Friday, July 23, 2010

Chicago's 2011 budget $700 mil in hole

Where did the money go?

What is the price of corruption?

What is the City of Chicago's projected budget deficit for 2011?

There's a question with an answer. It's a mind-boggling $700 million. Assuming a population of 2.9 million, each resident would need to donate $241.38 to the city to balance the budget. ($659.18 per capita.) A grand for a family of four.

Remember the telethon for Detroit in Robocop 2? This is far worse.

It's almost inconceivable that the city's budget situation has reached this nadir. City residents spend thousands of dollars every year on taxes and fees. Vehicle sticker, handgun ownership fee, sales tax, restaurant tax, liquor tax, gas tax, parking garage tax, parking tickets, traffic tickets, red-light camera tickets, and amusement tax (a portion of the ticket price of a movie, sports event or show). Businesses in the city pay for operators' licenses, liquor licenses and an employee head tax. There are probably other examples. Tourists and business visitors are hit hard, with steep airport, hotel and car rental taxes and fees.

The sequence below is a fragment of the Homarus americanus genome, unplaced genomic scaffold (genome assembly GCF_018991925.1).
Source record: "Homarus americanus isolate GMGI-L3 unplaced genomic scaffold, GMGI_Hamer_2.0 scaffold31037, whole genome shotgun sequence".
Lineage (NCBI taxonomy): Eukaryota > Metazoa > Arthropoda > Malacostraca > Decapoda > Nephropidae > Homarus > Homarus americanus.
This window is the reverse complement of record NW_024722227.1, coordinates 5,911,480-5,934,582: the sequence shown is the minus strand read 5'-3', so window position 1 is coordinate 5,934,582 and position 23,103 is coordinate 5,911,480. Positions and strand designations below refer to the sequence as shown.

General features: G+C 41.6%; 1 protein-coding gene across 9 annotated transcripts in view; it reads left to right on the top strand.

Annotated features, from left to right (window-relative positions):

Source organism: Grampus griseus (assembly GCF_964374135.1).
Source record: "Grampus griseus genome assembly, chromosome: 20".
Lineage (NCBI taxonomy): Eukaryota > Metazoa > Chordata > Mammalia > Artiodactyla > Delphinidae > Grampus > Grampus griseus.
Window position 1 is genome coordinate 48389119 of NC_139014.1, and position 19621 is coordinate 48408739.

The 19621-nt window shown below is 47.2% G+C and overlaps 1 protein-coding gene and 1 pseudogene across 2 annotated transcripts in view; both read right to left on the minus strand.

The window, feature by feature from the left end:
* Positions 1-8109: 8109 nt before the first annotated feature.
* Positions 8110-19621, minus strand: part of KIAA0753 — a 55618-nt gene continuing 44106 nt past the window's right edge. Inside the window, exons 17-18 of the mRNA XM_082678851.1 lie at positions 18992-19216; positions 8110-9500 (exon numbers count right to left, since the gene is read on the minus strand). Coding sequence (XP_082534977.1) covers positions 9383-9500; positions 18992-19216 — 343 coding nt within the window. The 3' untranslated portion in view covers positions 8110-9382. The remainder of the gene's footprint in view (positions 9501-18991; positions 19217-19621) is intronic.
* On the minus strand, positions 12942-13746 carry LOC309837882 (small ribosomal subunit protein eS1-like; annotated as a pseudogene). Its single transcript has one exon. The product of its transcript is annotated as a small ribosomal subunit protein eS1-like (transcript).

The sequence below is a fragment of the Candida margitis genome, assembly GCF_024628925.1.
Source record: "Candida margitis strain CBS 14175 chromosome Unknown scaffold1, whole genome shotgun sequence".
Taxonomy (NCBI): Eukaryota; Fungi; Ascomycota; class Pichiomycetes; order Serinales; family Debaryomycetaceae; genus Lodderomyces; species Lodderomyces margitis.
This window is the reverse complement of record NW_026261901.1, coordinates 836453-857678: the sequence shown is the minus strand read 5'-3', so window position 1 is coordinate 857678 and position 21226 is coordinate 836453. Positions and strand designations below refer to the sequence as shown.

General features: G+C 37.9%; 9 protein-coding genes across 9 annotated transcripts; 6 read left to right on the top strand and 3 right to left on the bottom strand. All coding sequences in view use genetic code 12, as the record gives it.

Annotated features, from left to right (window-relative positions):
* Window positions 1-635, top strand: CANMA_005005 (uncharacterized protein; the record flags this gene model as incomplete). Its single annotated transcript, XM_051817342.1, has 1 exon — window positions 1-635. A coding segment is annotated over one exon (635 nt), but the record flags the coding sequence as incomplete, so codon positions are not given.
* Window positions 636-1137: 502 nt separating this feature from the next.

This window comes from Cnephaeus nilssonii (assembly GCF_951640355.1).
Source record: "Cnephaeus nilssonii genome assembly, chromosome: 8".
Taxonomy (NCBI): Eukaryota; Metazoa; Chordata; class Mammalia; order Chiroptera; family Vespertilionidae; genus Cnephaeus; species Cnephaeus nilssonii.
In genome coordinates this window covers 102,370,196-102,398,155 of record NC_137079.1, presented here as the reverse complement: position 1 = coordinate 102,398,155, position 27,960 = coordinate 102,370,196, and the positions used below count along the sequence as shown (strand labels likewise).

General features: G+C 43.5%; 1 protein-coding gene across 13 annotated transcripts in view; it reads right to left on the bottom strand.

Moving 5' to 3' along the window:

Parking meter revenue is not part of that list because the city doesn't see it. Mayor Richard M. Daley and a compliant City Council sold the parking meter revenue to LAZ Parking for 75 years. They sealed that deal less than two years ago, in December, 2008. Now the Sun-Times reports 90 percent of that up-front money is gone. Of course some of it was intended for immediate budget deficit needs. But all of it? Even if the city drained the fund to prop up its 2011 budget, a $520 million deficit would remain. And the parking meter revenue would still be off-limits for 73 years.

How did the city financial situation get this bad, this fast? There are two costs that are difficult to quantify but play major roles in budgeting malfeasance: corruption and the lack of any political opposition in the city.

There is a corruption scandal linked to Hizzonerdamare's office about every six months. It's always about money--lots of it--and contracts.

In other large cities, proposed budgets with their tax and fee increases are subject to lively debate. In Chicago, the budget is whatever the mayor wants it to be. As a result, there is no control--no system of checks and balances to fight tax/fee increases or egregious spending. The result is predictable: a $700 million shortfall.

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